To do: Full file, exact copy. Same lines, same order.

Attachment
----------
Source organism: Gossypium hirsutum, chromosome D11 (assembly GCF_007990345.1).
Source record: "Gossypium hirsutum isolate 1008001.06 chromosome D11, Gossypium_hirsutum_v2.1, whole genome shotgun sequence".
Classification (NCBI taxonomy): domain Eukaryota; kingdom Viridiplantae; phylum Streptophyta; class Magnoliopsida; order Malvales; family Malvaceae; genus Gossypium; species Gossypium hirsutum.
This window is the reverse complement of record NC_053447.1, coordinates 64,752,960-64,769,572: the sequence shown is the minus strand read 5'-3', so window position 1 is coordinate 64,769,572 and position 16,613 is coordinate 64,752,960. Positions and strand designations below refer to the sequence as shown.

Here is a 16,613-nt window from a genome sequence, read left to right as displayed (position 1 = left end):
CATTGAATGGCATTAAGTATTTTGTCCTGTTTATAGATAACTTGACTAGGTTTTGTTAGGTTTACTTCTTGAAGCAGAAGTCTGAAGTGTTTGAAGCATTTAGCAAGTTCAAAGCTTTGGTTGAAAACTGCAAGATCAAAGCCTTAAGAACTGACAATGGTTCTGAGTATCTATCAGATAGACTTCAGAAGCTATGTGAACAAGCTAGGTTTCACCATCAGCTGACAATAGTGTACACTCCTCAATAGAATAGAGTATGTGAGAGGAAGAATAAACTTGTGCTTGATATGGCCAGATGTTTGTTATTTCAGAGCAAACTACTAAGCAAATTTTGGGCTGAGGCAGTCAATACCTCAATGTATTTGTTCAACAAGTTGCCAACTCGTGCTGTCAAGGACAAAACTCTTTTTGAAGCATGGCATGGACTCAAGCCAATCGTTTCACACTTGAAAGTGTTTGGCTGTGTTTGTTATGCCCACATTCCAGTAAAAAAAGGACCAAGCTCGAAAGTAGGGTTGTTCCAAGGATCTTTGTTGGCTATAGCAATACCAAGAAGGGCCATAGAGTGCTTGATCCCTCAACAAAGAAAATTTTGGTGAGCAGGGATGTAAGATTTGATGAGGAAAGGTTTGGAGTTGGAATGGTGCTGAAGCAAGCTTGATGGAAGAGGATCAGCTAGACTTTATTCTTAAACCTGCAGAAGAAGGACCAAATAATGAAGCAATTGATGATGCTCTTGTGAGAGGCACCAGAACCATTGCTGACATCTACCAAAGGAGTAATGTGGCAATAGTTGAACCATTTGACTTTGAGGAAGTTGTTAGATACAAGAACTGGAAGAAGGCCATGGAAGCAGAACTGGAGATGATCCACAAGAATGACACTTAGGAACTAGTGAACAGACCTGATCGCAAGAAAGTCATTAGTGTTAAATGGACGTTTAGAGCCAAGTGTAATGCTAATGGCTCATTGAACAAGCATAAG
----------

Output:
Source organism: Gossypium hirsutum, chromosome D11 (assembly GCF_007990345.1).
Source record: "Gossypium hirsutum isolate 1008001.06 chromosome D11, Gossypium_hirsutum_v2.1, whole genome shotgun sequence".
Classification (NCBI taxonomy): domain Eukaryota; kingdom Viridiplantae; phylum Streptophyta; class Magnoliopsida; order Malvales; family Malvaceae; genus Gossypium; species Gossypium hirsutum.
This window is the reverse complement of record NC_053447.1, coordinates 64,752,960-64,769,572: the sequence shown is the minus strand read 5'-3', so window position 1 is coordinate 64,769,572 and position 16,613 is coordinate 64,752,960. Positions and strand designations below refer to the sequence as shown.

Here is a 16,613-nt window from a genome sequence, read left to right as displayed (position 1 = left end):
CATTGAATGGCATTAAGTATTTTGTCCTGTTTATAGATAACTTGACTAGGTTTTGTTAGGTTTACTTCTTGAAGCAGAAGTCTGAAGTGTTTGAAGCATTTAGCAAGTTCAAAGCTTTGGTTGAAAACTGCAAGATCAAAGCCTTAAGAACTGACAATGGTTCTGAGTATCTATCAGATAGACTTCAGAAGCTATGTGAACAAGCTAGGTTTCACCATCAGCTGACAATAGTGTACACTCCTCAATAGAATAGAGTATGTGAGAGGAAGAATAAACTTGTGCTTGATATGGCCAGATGTTTGTTATTTCAGAGCAAACTACTAAGCAAATTTTGGGCTGAGGCAGTCAATACCTCAATGTATTTGTTCAACAAGTTGCCAACTCGTGCTGTCAAGGACAAAACTCTTTTTGAAGCATGGCATGGACTCAAGCCAATCGTTTCACACTTGAAAGTGTTTGGCTGTGTTTGTTATGCCCACATTCCAGTAAAAAAAGGACCAAGCTCGAAAGTAGGGTTGTTCCAAGGATCTTTGTTGGCTATAGCAATACCAAGAAGGGCCATAGAGTGCTTGATCCCTCAACAAAGAAAATTTTGGTGAGCAGGGATGTAAGATTTGATGAGGAAAGGTTTGGAGTTGGAATGGTGCTGAAGCAAGCTTGATGGAAGAGGATCAGCTAGACTTTATTCTTAAACCTGCAGAAGAAGGACCAAATAATGAAGCAATTGATGATGCTCTTGTGAGAGGCACCAGAACCATTGCTGACATCTACCAAAGGAGTAATGTGGCAATAGTTGAACCATTTGACTTTGAGGAAGTTGTTAGATACAAGAACTGGAAGAAGGCCATGGAAGCAGAACTGGAGATGATCCACAAGAATGACACTTAGGAACTAGTGAACAGACCTGATCGCAAGAAAGTCATTAGTGTTAAATGGACGTTTAGAGCCAAGTGTAATGCTAATGGCTCATTGAACAAGCATAAG